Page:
Good dog breeds for hiking

I am a land surveyor in Alaska, so I spend most days in the woods, and when I’m not working I am usually playing outside one way or the other. Either way, my dog comes with me if at all possible.

I think any well-trained dog makes a suitable hiking companion, but I own a five-year old Saint Bernard named Lita. Not an obvious candidate for a good hiking breed to some, perhaps, but Lita has turned out to be a great choice for me.

Female Saint Bernard’s were considered by the early European monks who raised them to be ‘too soft’ to be rescue dogs, whereas the males would often go out alone on searches that could last three or four days. This may lead to the impression that while male Saints have an advantage over their female counterparts, but in my experience, both can handle themselves in the wilderness very well.

I’ve taken Lita on countless hikes over where we cover over twenty miles in a day, and never had a problem. More often we travel shorter distances, but endurance is never an issue. She is friendly, so meeting other people or dogs is rarely a problem, and if it is, she is obedient enough to come to me immediately. This latter trait is also handy when we encounter wildlife.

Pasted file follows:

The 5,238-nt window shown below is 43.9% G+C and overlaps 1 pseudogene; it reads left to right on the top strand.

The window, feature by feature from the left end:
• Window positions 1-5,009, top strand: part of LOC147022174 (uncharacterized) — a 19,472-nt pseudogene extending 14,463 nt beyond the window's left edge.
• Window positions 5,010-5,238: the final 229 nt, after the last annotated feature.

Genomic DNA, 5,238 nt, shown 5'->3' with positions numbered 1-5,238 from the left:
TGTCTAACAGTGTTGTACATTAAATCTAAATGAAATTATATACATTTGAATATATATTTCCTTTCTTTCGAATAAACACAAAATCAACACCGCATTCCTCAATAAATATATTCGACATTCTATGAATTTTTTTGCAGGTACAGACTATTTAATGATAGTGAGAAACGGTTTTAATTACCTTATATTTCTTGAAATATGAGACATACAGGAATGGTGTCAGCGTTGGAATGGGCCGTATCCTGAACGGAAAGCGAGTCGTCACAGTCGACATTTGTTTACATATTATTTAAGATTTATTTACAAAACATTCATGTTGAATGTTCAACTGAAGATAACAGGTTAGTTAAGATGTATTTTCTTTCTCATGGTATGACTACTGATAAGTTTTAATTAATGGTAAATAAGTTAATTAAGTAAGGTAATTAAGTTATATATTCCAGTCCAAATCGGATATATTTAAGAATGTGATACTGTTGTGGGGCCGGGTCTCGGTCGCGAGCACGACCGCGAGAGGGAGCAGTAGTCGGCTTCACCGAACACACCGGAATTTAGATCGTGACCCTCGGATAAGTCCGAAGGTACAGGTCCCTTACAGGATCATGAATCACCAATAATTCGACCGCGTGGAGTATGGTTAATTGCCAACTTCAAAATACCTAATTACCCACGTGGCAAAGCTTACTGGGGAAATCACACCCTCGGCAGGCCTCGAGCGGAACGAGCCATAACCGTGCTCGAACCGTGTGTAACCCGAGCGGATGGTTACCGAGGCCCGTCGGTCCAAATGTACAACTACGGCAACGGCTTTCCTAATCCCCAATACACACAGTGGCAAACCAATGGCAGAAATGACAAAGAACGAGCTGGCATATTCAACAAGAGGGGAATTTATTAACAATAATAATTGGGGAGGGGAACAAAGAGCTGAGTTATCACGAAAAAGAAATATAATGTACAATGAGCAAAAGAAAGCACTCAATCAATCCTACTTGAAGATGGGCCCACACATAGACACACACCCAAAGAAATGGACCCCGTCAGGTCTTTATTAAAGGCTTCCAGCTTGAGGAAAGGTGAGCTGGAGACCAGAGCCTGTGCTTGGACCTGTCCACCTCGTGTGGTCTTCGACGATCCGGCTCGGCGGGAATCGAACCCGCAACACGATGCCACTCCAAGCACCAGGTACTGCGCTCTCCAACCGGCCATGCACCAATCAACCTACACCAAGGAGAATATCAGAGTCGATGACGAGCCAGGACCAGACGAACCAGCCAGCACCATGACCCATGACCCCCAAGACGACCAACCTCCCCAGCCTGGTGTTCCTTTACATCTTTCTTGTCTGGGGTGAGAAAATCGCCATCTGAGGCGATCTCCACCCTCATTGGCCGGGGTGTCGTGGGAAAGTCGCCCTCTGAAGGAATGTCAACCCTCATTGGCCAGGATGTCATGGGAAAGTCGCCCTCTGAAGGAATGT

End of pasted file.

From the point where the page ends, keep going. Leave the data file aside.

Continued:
Alaska has wildlife everywhere. Lita can and does (usually) alert me to the presence of bears. She can’t fight them as well as certain other breeds, and that’s fine by me. I am happy with her being a gentle, loving girl that I can walk down Main Street or up the mountain. While she is very well-mannered, I have seen her get attacked by sled-dogs several time and know that she can defend herself ably, even if she prefers not to… There are wolves up here as well, and if you see them, it is nice to have a dog that can’t be easily carried away by them. I don’t have to worry about that as Lita weighs in at 110 pounds and stands as tall as most male wolves.

Porcupines are a problem up here too. My old dog, a male Australian Sheppard mutt, repeatedly got into them and no amount of calling or subsequent visits to the vet to remove the quills, which I imagine would be extremely painful, could stop him from pursuing the things. When Lita encounters them, however, I tell her to sit and she does, and she’ll sit there watching the thing until we can get past it.

She loves chasing squirrels and marmots, however, and runs around seeking them constantly, which can be very entertaining. If she actually caught one, she’d probably try to play with it, like she

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